The Human Rights Watch investigation presents evidence that incriminates ten top-rung Russian and Syrian military officials in what the organisation describes as "war crimes".
The Russian-Syrian military alliance has resulted in the bombing of Syria's civilian infrastructure, including hospitals, schools and market places. The country's Idlib province has come under one of the most intense bombardments in the recent past, where the damage was done in areas without legitimate military targets anywhere in sight, according to the latest Human Rights Watch report.
By combining the online evidence and eyewitness accounts, the researchers found a pattern of 46 attacks by Russian forces and the Syrian regime. Since the targets were schools, hospitals and markets in Syria's Idlib province between April 2019 and March 2020, the HRW researchers concluded that the series of attacks violated international law and constituted 'war crimes.'
Hundreds of civilians were killed as a result of dozens of air and ground strikes carried out by Russian and Syrian regime forces without giving any prior notice to civilians living in targeted areas.
The attacks triggered a mass displacement. During the period of 11 months that the HRW report covered, nearly 1.4 million people fled from Idlib, abandoning their homes.
The Russians began backing the Syrian regime in 2015, helping to turn the tide in favour of regime leader Bashar al Assad who waged a violent war against Syrian opposition in 2011. After almost five years of Russian-backed air campaigns in opposition-held areas, the only remaining major opposition stronghold that Syrian regime seeks to capture is Idlib.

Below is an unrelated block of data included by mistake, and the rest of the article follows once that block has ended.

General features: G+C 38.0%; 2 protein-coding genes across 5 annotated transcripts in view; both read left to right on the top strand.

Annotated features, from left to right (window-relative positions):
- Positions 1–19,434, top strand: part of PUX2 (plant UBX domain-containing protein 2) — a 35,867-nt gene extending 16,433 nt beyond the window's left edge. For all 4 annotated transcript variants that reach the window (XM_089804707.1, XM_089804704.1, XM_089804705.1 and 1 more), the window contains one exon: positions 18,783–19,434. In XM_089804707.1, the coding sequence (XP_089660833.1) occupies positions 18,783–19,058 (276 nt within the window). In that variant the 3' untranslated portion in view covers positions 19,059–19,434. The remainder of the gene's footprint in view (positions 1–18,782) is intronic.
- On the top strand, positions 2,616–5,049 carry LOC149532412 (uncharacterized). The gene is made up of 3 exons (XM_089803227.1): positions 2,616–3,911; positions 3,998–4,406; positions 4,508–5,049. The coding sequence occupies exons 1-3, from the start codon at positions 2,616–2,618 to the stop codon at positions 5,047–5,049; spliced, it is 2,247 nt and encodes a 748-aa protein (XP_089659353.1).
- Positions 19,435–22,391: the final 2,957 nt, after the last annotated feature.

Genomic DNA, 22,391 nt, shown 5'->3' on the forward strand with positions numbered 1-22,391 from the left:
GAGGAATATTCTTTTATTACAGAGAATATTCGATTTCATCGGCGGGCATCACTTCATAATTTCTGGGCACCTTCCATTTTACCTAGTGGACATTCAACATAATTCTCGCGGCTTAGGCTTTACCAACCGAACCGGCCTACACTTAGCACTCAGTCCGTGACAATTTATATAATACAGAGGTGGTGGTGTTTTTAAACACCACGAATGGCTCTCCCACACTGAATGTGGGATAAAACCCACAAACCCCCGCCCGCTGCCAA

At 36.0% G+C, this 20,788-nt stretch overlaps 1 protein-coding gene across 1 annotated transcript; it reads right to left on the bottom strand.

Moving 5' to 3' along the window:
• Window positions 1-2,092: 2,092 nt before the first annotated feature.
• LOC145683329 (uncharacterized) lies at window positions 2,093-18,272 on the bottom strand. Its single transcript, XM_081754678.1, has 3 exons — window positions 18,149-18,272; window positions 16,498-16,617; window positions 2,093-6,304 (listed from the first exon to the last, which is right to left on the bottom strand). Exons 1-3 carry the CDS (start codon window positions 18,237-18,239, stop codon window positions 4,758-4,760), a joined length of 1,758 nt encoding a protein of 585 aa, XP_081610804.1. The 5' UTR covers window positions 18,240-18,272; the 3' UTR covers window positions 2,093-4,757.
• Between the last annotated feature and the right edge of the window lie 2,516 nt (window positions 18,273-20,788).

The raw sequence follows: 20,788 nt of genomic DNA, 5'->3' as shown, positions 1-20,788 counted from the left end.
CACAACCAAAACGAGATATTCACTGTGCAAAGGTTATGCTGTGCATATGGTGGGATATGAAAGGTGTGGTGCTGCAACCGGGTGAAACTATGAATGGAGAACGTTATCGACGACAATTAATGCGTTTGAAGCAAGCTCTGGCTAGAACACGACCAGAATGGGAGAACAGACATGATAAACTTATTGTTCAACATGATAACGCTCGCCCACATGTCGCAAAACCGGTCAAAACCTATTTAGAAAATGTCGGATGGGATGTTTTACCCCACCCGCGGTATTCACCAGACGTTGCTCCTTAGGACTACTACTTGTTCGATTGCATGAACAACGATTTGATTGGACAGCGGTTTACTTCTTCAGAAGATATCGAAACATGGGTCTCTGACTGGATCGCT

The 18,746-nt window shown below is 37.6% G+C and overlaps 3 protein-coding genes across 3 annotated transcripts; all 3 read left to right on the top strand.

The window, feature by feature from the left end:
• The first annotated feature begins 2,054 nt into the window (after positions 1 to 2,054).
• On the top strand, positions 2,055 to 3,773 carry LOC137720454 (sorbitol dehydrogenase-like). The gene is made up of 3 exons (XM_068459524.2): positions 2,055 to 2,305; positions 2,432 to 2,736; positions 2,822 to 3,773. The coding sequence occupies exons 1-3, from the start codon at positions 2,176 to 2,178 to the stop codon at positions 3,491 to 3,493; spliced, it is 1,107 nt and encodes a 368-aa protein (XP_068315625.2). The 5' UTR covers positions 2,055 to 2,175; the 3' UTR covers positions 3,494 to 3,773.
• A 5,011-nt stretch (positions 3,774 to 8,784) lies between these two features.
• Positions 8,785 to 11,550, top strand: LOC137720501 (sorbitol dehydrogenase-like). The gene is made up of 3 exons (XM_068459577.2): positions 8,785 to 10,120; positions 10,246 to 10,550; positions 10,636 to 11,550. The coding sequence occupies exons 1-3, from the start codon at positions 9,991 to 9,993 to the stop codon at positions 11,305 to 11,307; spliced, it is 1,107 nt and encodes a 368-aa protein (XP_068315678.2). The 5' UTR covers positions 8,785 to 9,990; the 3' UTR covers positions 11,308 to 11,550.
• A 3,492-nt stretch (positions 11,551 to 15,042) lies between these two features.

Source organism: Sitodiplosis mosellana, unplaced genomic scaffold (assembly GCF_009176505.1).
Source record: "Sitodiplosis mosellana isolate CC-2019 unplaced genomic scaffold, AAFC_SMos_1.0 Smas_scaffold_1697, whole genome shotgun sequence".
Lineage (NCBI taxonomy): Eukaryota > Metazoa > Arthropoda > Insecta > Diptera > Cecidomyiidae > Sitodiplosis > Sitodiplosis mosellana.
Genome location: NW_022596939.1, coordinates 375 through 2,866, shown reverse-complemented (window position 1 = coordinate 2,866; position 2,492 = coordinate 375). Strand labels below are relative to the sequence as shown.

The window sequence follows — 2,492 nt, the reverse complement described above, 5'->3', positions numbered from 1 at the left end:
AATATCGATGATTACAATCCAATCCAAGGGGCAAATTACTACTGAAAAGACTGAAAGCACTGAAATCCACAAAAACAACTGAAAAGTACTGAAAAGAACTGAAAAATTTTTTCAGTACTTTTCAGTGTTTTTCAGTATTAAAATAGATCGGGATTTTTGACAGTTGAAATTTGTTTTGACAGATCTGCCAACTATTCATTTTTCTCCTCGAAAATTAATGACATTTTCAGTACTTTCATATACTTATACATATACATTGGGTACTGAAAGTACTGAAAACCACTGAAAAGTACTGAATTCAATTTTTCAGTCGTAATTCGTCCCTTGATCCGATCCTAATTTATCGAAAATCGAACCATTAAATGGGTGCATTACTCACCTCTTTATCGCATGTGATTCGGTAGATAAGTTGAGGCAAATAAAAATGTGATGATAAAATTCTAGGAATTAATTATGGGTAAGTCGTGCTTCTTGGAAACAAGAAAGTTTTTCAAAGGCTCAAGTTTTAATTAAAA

Human Rights Watch says the purpose of targeting is likely to be forcing the local population to flee so that the Syrian forces could easily capture the rebel-held territories or simply terrorise people so as to achieve victories. These methods disregard the international law as all warring parties are required to distinguish between civilians and combatants and only sanction attacks on military objectives.
The report says, the indiscriminate bombing and ground assaults damaged twelve healthcare facilities, ten schools, five marketplaces, four camps for displaced people, four residential neighbourhoods and two other commercial areas. A prison, church, stadium and an NGO office were also hit in aerial bombings.
Targeting of medical facilities
The targeting of medical facilities was previously raised by healthcare workers in opposition-held Syria.
In an attempt to protect hospitals from a feared assault on Idlib, the medical staff and NGOs agreed to share the coordinates of some hidden hospitals in Idlib. Human rights advocates, who made the connections with the UN, however, later regretted their decision as both the Syrian regime and Russian forces ended up targeting them.
They say that the hospitals, including the hidden ones that had never been targeted before, were hit by more air strikes than they have ever received in the past . The UN then promised an investigation into the accusations that Syria and Russia have deliberately targeted the medical facilities.
Jan Egeland, a Norwegian diplomat and a former adviser to the United Nations on Syria, said the UN failed to impose sufficient repercussions on the responsible parties as Russia blocked action in the United Nations Security Council, the New York Times reported.
Human Rights Watch’s report came two days after Russia, along with China, was elected to have seats in the UN Human Rights Council, in a development that prompted an outcry from rights groups.
Warning a new wave of mass displacement, Human Rights Watch called on governments to sanction and prosecute those who are responsible for alleged war crimes.